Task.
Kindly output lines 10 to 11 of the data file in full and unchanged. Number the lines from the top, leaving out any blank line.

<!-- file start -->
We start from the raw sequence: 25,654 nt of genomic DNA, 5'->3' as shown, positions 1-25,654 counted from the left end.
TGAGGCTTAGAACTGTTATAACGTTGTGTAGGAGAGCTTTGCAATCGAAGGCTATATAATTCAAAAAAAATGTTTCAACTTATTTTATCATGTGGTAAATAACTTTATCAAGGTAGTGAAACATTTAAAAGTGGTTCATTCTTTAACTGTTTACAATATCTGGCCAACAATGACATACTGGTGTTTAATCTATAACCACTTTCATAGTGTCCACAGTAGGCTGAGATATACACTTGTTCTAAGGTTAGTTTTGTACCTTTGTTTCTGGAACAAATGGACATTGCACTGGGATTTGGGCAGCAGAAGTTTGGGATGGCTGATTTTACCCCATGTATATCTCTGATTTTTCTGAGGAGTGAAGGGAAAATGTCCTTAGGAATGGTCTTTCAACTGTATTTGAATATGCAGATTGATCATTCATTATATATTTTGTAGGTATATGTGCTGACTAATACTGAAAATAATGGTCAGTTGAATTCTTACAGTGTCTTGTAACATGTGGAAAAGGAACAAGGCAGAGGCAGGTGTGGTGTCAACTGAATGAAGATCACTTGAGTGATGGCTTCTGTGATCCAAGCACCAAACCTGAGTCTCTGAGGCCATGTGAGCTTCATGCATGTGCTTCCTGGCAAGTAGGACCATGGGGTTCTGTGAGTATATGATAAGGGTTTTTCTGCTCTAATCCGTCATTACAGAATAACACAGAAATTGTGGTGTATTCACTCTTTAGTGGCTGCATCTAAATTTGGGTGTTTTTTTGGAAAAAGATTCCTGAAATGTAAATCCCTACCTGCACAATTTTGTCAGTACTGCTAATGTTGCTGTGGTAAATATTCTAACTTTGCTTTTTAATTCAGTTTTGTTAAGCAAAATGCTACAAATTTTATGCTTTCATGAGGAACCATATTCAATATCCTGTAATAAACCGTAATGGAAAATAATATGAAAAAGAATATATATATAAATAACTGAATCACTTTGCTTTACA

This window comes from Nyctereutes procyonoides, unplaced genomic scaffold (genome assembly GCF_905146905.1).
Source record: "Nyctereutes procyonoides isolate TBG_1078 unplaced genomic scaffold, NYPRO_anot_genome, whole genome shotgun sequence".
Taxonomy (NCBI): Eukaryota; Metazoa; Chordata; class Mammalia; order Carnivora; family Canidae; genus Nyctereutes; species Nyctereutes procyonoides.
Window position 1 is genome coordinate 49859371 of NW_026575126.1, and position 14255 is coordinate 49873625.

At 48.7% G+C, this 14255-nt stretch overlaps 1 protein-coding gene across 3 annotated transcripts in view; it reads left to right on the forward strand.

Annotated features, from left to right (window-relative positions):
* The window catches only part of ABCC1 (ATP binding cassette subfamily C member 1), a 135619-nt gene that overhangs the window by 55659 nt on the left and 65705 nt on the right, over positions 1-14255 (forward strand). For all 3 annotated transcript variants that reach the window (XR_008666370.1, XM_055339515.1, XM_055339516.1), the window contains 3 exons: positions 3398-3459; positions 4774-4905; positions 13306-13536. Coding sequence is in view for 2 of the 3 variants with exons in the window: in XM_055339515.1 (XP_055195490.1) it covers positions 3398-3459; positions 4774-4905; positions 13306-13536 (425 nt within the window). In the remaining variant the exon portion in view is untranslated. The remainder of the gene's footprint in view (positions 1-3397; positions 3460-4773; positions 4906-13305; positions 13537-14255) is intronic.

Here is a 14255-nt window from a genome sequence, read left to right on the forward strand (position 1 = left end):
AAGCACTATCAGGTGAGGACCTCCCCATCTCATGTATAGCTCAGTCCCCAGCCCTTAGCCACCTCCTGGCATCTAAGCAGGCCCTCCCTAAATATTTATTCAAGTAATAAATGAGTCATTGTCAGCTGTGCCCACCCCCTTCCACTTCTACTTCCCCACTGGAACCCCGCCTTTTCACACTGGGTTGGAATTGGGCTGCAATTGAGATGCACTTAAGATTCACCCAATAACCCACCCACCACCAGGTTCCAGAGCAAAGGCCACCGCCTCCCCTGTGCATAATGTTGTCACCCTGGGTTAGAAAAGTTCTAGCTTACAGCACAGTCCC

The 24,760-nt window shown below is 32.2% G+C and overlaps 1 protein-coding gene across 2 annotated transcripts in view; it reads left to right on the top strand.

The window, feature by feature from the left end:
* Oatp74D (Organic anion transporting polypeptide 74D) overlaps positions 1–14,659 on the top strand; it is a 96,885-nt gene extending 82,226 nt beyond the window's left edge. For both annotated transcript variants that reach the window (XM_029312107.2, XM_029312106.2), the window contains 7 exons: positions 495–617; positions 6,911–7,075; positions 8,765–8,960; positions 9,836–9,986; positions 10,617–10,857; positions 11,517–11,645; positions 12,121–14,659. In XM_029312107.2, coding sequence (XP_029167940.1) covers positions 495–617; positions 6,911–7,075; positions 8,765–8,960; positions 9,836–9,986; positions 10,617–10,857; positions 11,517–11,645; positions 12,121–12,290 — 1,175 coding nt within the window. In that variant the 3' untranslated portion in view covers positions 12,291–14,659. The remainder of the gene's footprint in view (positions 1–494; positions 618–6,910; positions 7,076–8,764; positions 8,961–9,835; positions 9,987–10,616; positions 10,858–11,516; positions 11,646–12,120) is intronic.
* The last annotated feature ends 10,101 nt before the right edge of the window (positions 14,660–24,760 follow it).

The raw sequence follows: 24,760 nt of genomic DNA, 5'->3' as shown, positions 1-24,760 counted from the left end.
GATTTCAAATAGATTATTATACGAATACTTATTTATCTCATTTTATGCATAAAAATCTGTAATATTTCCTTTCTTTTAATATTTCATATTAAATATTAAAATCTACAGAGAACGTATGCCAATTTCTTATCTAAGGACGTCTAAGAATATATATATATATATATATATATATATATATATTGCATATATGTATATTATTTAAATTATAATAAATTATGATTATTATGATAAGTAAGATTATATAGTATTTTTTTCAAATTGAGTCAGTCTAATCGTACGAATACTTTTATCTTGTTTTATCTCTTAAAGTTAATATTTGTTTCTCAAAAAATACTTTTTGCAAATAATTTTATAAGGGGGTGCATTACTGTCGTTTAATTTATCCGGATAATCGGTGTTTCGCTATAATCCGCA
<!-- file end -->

Here is a 14255-nt window from a genome sequence, read left to right on the forward strand (position 1 = left end):
AAGCACTATCAGGTGAGGACCTCCCCATCTCATGTATAGCTCAGTCCCCAGCCCTTAGCCACCTCCTGGCATCTAAGCAGGCCCTCCCTAAATATTTATTCAAGTAATAAATGAGTCATTGTCAGCTGTGCCCACCCCCTTCCACTTCTACTTCCCCACTGGAACCCCGCCTTTTCACACTGGGTTGGAATTGGGCTGCAATTGAGATGCACTTAAGATTCACCCAATAACCCACCCACCACCAGGTTCCAGAGCAAAGGCCACCGCCTCCCCTGTGCATAATGTTGTCACCCTGGGTTAGAAAAGTTCTAGCTTACAGCACAGTCCC